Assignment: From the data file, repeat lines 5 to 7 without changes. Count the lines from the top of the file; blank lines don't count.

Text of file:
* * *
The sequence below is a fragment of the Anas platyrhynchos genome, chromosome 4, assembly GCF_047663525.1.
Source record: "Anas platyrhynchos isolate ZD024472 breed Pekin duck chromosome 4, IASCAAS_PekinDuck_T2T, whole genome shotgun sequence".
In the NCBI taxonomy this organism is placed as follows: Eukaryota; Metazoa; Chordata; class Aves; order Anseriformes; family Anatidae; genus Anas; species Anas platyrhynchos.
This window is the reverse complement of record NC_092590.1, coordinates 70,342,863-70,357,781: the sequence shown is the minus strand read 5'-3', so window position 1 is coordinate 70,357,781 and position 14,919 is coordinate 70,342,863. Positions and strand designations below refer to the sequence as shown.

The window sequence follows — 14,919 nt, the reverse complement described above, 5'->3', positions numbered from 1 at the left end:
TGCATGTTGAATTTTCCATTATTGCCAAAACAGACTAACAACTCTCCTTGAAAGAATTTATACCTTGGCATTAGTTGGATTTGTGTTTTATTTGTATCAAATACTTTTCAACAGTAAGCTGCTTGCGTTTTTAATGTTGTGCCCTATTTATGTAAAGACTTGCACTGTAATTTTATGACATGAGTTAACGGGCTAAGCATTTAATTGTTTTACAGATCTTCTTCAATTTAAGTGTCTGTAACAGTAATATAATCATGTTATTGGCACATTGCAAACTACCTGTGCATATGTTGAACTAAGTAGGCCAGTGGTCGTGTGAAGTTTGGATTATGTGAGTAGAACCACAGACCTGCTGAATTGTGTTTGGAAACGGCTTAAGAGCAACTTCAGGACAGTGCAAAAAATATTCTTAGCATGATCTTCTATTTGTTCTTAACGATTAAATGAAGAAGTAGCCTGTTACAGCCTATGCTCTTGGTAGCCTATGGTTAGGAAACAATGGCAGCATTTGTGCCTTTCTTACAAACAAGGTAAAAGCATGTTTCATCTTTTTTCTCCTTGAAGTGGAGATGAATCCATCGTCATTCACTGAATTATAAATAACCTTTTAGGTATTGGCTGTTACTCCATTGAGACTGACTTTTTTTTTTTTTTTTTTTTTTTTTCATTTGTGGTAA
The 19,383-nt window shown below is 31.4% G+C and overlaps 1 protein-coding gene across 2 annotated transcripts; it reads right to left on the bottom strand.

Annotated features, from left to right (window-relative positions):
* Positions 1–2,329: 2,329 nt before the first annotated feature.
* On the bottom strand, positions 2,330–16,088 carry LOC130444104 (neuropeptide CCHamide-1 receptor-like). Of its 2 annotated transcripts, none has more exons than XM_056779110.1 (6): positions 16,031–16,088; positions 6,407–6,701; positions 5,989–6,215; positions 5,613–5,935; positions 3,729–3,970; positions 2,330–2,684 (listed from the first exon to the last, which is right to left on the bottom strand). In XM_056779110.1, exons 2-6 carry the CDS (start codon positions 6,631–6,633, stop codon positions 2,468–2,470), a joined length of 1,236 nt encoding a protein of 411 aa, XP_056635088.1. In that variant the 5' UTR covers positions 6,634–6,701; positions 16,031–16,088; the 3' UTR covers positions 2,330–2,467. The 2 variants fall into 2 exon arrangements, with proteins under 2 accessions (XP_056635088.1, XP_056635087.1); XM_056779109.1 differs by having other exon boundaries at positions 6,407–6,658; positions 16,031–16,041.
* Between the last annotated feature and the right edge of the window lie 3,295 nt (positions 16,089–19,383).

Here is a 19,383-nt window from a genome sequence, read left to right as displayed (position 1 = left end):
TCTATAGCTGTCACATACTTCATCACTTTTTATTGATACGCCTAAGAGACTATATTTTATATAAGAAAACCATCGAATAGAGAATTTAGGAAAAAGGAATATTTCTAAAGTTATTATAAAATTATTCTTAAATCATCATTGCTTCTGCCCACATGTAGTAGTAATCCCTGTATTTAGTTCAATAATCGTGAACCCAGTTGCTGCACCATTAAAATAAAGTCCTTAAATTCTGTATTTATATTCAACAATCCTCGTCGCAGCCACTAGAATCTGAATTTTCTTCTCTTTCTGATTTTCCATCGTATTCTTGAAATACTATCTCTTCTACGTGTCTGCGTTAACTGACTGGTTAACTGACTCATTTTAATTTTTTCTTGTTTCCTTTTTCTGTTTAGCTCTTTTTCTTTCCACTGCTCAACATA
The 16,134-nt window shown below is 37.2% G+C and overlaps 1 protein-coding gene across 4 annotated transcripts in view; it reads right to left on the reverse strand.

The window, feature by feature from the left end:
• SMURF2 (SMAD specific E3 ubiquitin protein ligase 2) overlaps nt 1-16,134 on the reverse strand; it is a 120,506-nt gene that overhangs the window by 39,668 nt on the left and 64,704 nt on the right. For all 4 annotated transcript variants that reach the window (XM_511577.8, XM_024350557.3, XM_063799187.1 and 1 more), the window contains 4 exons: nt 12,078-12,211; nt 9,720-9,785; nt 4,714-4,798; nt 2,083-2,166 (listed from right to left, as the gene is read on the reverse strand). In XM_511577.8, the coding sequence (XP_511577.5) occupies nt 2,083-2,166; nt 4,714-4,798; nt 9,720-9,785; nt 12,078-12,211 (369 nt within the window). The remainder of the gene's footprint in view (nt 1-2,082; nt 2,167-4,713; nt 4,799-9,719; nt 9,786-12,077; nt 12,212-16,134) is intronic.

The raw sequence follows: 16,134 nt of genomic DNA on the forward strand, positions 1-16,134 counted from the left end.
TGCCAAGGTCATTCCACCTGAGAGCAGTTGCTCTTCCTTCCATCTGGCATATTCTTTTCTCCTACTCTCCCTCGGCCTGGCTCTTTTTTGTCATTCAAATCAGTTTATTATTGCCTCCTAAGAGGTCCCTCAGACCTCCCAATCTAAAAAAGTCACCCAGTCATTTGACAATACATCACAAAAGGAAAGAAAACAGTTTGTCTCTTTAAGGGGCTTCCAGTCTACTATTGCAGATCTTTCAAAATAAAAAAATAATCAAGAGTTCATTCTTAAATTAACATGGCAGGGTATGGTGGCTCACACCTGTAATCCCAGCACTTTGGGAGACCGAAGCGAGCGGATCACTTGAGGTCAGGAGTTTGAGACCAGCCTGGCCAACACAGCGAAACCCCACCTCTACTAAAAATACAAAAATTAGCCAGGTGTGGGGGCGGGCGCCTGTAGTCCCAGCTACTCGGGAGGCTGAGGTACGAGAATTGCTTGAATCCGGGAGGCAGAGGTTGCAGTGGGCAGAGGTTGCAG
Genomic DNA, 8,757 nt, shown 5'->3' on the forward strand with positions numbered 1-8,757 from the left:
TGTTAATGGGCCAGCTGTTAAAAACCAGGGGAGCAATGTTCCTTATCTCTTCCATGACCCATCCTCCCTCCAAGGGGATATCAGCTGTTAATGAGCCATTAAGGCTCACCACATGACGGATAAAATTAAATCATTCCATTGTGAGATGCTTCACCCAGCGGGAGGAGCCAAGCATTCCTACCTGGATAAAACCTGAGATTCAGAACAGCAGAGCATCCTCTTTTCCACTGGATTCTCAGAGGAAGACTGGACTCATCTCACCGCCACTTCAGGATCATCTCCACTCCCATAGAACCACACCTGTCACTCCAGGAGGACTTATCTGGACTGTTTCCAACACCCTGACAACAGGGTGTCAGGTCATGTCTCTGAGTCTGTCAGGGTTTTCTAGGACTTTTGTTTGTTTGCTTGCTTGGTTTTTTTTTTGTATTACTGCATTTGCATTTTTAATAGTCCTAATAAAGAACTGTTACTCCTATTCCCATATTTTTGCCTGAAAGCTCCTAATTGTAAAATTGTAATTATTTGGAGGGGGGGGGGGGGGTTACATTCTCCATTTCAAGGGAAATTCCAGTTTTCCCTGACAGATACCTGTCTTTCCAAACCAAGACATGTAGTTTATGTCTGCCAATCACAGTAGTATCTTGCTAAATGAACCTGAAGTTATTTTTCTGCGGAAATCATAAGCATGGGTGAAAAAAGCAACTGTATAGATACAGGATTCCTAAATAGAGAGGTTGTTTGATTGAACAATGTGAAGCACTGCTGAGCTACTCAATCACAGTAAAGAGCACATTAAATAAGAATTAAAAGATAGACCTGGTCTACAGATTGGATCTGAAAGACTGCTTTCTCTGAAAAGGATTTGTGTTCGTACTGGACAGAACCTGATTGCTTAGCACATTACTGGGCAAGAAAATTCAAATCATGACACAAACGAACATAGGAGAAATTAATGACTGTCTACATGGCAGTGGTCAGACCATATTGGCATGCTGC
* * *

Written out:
The window sequence follows — 14,919 nt, the reverse complement described above, 5'->3', positions numbered from 1 at the left end:
TGCATGTTGAATTTTCCATTATTGCCAAAACAGACTAACAACTCTCCTTGAAAGAATTTATACCTTGGCATTAGTTGGATTTGTGTTTTATTTGTATCAAATACTTTTCAACAGTAAGCTGCTTGCGTTTTTAATGTTGTGCCCTATTTATGTAAAGACTTGCACTGTAATTTTATGACATGAGTTAACGGGCTAAGCATTTAATTGTTTTACAGATCTTCTTCAATTTAAGTGTCTGTAACAGTAATATAATCATGTTATTGGCACATTGCAAACTACCTGTGCATATGTTGAACTAAGTAGGCCAGTGGTCGTGTGAAGTTTGGATTATGTGAGTAGAACCACAGACCTGCTGAATTGTGTTTGGAAACGGCTTAAGAGCAACTTCAGGACAGTGCAAAAAATATTCTTAGCATGATCTTCTATTTGTTCTTAACGATTAAATGAAGAAGTAGCCTGTTACAGCCTATGCTCTTGGTAGCCTATGGTTAGGAAACAATGGCAGCATTTGTGCCTTTCTTACAAACAAGGTAAAAGCATGTTTCATCTTTTTTCTCCTTGAAGTGGAGATGAATCCATCGTCATTCACTGAATTATAAATAACCTTTTAGGTATTGGCTGTTACTCCATTGAGACTGACTTTTTTTTTTTTTTTTTTTTTTTTTCATTTGTGGTAA
The 19,383-nt window shown below is 31.4% G+C and overlaps 1 protein-coding gene across 2 annotated transcripts; it reads right to left on the bottom strand.